Theorem | ferison 2575 | "Ferison", one of the syllogisms of Aristotelian logic. No 𝜑 is 𝜓, and some 𝜑 is 𝜒, therefore some 𝜒 is not 𝜓. (In Aristotelian notation, EIO-3: MeP and MiS therefore SoP.) (Contributed by David A. Wheeler, 28-Aug-2016.) (Revised by David A. Wheeler, 2-Sep-2016.) |
⊢ ∀𝑥(𝜑 → ¬ 𝜓) & ⊢ ∃𝑥(𝜑 ∧ 𝜒) ⇒ ⊢ ∃𝑥(𝜒 ∧ ¬ 𝜓) | ||
Theorem | bocardo 2576 | "Bocardo", one of the syllogisms of Aristotelian logic. Some 𝜑 is not 𝜓, and all 𝜑 is 𝜒, therefore some 𝜒 is not 𝜓. (In Aristotelian notation, OAO-3: MoP and MaS therefore SoP.) For example, "Some cats have no tails", "All cats are mammals", therefore "Some mammals have no tails". A reorder of disamis 2574; prefer using that instead. (Contributed by David A. Wheeler, 28-Aug-2016.) (New usage is discouraged.) |
⊢ ∃𝑥(𝜑 ∧ ¬ 𝜓) & ⊢ ∀𝑥(𝜑 → 𝜒) ⇒ ⊢ ∃𝑥(𝜒 ∧ ¬ 𝜓) | ||
Theorem | felapton 2577 | "Felapton", one of the syllogisms of Aristotelian logic. No 𝜑 is 𝜓, all 𝜑 is 𝜒, and some 𝜑 exist, therefore some 𝜒 is not 𝜓. (In Aristotelian notation, EAO-3: MeP and MaS therefore SoP.) For example, "No flowers are animals" and "All flowers are plants", therefore "Some plants are not animals". (Contributed by David A. Wheeler, 28-Aug-2016.) (Revised by David A. Wheeler, 2-Sep-2016.) |
⊢ ∀𝑥(𝜑 → ¬ 𝜓) & ⊢ ∀𝑥(𝜑 → 𝜒) & ⊢ ∃𝑥𝜑 ⇒ ⊢ ∃𝑥(𝜒 ∧ ¬ 𝜓) | ||
Theorem | darapti 2578 | "Darapti", one of the syllogisms of Aristotelian logic. All 𝜑 is 𝜓, all 𝜑 is 𝜒, and some 𝜑 exist, therefore some 𝜒 is 𝜓. (In Aristotelian notation, AAI-3: MaP and MaS therefore SiP.) For example, "All squares are rectangles" and "All squares are rhombuses", therefore "Some rhombuses are rectangles". (Contributed by David A. Wheeler, 28-Aug-2016.) |
⊢ ∀𝑥(𝜑 → 𝜓) & ⊢ ∀𝑥(𝜑 → 𝜒) & ⊢ ∃𝑥𝜑 ⇒ ⊢ ∃𝑥(𝜒 ∧ 𝜓) | ||
Theorem | calemes 2579 | "Calemes", one of the syllogisms of Aristotelian logic. All 𝜑 is 𝜓, and no 𝜓 is 𝜒, therefore no 𝜒 is 𝜑. (In Aristotelian notation, AEE-4: PaM and MeS therefore SeP.) (Contributed by David A. Wheeler, 28-Aug-2016.) (Revised by David A. Wheeler, 2-Sep-2016.) |
⊢ ∀𝑥(𝜑 → 𝜓) & ⊢ ∀𝑥(𝜓 → ¬ 𝜒) ⇒ ⊢ ∀𝑥(𝜒 → ¬ 𝜑) | ||
Theorem | dimatis 2580 | "Dimatis", one of the syllogisms of Aristotelian logic. Some 𝜑 is 𝜓, and all 𝜓 is 𝜒, therefore some 𝜒 is 𝜑. (In Aristotelian notation, IAI-4: PiM and MaS therefore SiP.) For example, "Some pets are rabbits.", "All rabbits have fur", therefore "Some fur bearing animals are pets". Like darii 2563 with positions interchanged. (Contributed by David A. Wheeler, 28-Aug-2016.) |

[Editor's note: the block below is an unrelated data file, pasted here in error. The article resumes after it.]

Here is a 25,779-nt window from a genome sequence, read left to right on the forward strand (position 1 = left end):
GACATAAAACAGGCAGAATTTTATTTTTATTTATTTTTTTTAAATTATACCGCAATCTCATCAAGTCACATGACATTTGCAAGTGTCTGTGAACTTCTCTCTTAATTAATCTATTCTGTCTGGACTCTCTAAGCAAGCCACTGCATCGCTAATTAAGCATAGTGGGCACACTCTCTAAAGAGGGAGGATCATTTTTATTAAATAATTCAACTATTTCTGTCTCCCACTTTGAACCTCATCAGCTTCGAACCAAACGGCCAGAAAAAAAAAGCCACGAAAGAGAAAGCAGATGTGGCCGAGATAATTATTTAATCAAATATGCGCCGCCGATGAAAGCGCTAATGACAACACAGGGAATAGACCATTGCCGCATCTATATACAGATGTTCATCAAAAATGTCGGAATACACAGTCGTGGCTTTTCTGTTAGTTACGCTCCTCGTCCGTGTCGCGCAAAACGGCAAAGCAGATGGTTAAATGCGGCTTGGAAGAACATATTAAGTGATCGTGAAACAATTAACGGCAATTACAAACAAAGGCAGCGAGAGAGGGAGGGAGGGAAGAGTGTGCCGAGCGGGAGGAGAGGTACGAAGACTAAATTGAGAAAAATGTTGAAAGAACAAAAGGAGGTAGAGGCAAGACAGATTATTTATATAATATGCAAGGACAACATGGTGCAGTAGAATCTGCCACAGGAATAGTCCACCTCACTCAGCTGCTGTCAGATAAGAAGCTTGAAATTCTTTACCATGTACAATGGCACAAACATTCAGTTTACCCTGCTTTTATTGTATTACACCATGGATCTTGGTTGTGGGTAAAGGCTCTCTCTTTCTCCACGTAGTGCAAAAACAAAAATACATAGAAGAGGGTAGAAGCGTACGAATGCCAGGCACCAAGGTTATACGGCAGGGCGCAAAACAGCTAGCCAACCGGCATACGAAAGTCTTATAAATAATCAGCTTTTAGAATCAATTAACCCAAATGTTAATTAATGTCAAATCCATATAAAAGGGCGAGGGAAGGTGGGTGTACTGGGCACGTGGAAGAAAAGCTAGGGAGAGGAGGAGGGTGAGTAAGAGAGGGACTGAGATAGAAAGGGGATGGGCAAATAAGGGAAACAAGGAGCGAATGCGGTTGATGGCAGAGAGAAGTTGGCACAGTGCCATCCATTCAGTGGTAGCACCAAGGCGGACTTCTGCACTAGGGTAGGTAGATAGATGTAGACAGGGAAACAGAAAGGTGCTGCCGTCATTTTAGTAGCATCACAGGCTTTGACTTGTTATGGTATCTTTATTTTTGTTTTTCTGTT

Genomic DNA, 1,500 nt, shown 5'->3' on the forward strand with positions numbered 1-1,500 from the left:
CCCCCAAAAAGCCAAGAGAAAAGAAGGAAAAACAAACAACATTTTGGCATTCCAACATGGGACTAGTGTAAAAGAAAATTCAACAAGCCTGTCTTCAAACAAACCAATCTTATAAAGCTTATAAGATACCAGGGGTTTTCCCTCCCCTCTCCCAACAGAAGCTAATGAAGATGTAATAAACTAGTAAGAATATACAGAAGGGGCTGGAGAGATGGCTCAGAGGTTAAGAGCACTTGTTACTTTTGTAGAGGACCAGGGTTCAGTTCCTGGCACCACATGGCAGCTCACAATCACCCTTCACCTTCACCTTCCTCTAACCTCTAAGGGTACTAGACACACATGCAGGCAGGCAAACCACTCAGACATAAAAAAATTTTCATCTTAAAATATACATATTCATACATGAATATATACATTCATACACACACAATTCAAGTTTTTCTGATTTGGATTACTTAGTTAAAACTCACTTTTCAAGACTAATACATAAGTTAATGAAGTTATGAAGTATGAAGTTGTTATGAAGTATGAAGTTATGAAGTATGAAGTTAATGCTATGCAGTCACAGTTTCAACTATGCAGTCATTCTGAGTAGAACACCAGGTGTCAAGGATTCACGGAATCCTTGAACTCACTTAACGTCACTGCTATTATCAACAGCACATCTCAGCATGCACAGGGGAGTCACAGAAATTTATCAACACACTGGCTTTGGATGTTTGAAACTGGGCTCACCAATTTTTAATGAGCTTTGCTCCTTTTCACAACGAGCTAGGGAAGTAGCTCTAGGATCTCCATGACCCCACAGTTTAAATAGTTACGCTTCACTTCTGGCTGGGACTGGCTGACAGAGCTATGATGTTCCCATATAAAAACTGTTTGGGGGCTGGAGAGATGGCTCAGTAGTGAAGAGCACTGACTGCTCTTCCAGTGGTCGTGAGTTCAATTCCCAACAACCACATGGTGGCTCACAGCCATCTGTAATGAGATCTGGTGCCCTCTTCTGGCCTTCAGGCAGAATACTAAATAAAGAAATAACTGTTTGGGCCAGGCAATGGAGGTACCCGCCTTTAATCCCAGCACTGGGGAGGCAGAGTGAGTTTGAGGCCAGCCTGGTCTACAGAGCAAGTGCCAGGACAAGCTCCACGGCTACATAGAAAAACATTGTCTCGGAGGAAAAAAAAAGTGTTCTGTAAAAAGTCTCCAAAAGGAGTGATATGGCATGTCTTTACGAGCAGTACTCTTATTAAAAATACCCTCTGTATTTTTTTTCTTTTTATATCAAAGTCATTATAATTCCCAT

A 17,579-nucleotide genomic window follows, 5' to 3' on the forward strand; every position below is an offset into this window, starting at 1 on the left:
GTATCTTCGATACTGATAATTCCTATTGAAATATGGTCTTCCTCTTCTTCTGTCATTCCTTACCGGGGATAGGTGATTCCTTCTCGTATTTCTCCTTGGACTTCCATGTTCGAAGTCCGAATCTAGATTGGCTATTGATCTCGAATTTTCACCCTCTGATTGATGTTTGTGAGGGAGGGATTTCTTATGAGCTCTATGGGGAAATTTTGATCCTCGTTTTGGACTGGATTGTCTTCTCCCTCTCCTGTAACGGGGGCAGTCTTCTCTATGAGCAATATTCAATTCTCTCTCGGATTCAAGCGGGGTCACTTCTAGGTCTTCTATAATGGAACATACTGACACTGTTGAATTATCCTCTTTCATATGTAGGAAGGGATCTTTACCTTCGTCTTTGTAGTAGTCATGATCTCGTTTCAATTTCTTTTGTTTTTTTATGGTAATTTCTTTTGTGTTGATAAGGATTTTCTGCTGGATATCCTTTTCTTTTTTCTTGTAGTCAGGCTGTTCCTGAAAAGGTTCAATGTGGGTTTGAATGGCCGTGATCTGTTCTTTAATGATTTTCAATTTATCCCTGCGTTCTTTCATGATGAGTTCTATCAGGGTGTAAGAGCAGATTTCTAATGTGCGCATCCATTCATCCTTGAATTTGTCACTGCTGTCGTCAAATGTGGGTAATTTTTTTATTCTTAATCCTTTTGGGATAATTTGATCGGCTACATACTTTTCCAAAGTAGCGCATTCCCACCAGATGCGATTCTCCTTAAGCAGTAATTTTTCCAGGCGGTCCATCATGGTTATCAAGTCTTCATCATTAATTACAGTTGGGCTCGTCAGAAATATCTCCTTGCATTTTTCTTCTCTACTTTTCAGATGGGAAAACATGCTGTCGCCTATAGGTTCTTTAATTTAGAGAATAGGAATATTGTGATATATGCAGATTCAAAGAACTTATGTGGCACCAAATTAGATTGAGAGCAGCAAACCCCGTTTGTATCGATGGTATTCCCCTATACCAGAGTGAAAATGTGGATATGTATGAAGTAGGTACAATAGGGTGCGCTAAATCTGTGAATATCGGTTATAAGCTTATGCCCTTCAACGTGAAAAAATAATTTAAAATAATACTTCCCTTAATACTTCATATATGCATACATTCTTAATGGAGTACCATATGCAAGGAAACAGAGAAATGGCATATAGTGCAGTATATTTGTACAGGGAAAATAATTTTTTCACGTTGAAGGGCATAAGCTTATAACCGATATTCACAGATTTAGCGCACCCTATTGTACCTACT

⊢ ∃𝑥(𝜑 ∧ 𝜓) & ⊢ ∀𝑥(𝜓 → 𝜒) ⇒ ⊢ ∃𝑥(𝜒 ∧ 𝜑) | ||
Theorem | fresison 2581 | "Fresison", one of the syllogisms of Aristotelian logic. No 𝜑 is 𝜓 (PeM), and some 𝜓 is 𝜒 (MiS), therefore some 𝜒 is not 𝜑 (SoP). (In Aristotelian notation, EIO-4: PeM and MiS therefore SoP.) (Contributed by David A. Wheeler, 28-Aug-2016.) (Revised by David A. Wheeler, 2-Sep-2016.) |
⊢ ∀𝑥(𝜑 → ¬ 𝜓) & ⊢ ∃𝑥(𝜓 ∧ 𝜒) ⇒ ⊢ ∃𝑥(𝜒 ∧ ¬ 𝜑) | ||
Theorem | calemos 2582 | "Calemos", one of the syllogisms of Aristotelian logic. All 𝜑 is 𝜓 (PaM), no 𝜓 is 𝜒 (MeS), and 𝜒 exist, therefore some 𝜒 is not 𝜑 (SoP). (In Aristotelian notation, AEO-4: PaM and MeS therefore SoP.) (Contributed by David A. Wheeler, 28-Aug-2016.) (Revised by David A. Wheeler, 2-Sep-2016.) |
⊢ ∀𝑥(𝜑 → 𝜓) & ⊢ ∀𝑥(𝜓 → ¬ 𝜒) & ⊢ ∃𝑥𝜒 ⇒ ⊢ ∃𝑥(𝜒 ∧ ¬ 𝜑) | ||
Theorem | fesapo 2583 | "Fesapo", one of the syllogisms of Aristotelian logic. No 𝜑 is 𝜓, all 𝜓 is 𝜒, and 𝜓 exist, therefore some 𝜒 is not 𝜑. (In Aristotelian notation, EAO-4: PeM and MaS therefore SoP.) (Contributed by David A. Wheeler, 28-Aug-2016.) (Revised by David A. Wheeler, 2-Sep-2016.) |
⊢ ∀𝑥(𝜑 → ¬ 𝜓) & ⊢ ∀𝑥(𝜓 → 𝜒) & ⊢ ∃𝑥𝜓 ⇒ ⊢ ∃𝑥(𝜒 ∧ ¬ 𝜑) | ||
Theorem | bamalip 2584 | "Bamalip", one of the syllogisms of Aristotelian logic. All 𝜑 is 𝜓, all 𝜓 is 𝜒, and 𝜑 exist, therefore some 𝜒 is 𝜑. (In Aristotelian notation, AAI-4: PaM and MaS therefore SiP.) Like barbari 2565. (Contributed by David A. Wheeler, 28-Aug-2016.) |
⊢ ∀𝑥(𝜑 → 𝜓) & ⊢ ∀𝑥(𝜓 → 𝜒) & ⊢ ∃𝑥𝜑 ⇒ ⊢ ∃𝑥(𝜒 ∧ 𝜑) | ||
Intuitionistic (constructive) logic is similar to classical logic with the notable omission of ax-3 8 and theorems such as exmid 431 or peirce 193. We mostly treat intuitionistic logic in a separate file, iset.mm, which is known as the Intuitionistic Logic Explorer on the web site. However, iset.mm has a number of additional axioms (mainly to replace definitions like df-or 385 and df-ex 1703 which are not valid in intuitionistic logic) and we want to prove those axioms here to demonstrate that adding those axioms in iset.mm does not make iset.mm any less consistent than set.mm. The following axioms are unchanged between set.mm and iset.mm: ax-1 6, ax-2 7, ax-mp 5, ax-4 1735, ax-11 2032, ax-gen 1720, ax-7 1933, ax-12 2045, ax-8 1990, ax-9 1997, and ax-5 1837. In this list of axioms, the ones that repeat earlier theorems are marked "(New usage is discouraged.)" so that the earlier theorems will be used consistently in other proofs. | ||
Theorem | axia1 2585 | Left 'and' elimination (intuitionistic logic axiom ax-ia1). (Contributed by Jim Kingdon, 21-May-2018.) (New usage is discouraged.) |
⊢ ((𝜑 ∧ 𝜓) → 𝜑) | ||
Theorem | axia2 2586 | Right 'and' elimination (intuitionistic logic axiom ax-ia2). (Contributed by Jim Kingdon, 21-May-2018.) (New usage is discouraged.) |
⊢ ((𝜑 ∧ 𝜓) → 𝜓) | ||
Theorem | axia3 2587 | 'And' introduction (intuitionistic logic axiom ax-ia3). (Contributed by Jim Kingdon, 21-May-2018.) (New usage is discouraged.) |
⊢ (𝜑 → (𝜓 → (𝜑 ∧ 𝜓))) | ||
Theorem | axin1 2588 | 'Not' introduction (intuitionistic logic axiom ax-in1). (Contributed by Jim Kingdon, 21-May-2018.) (New usage is discouraged.) |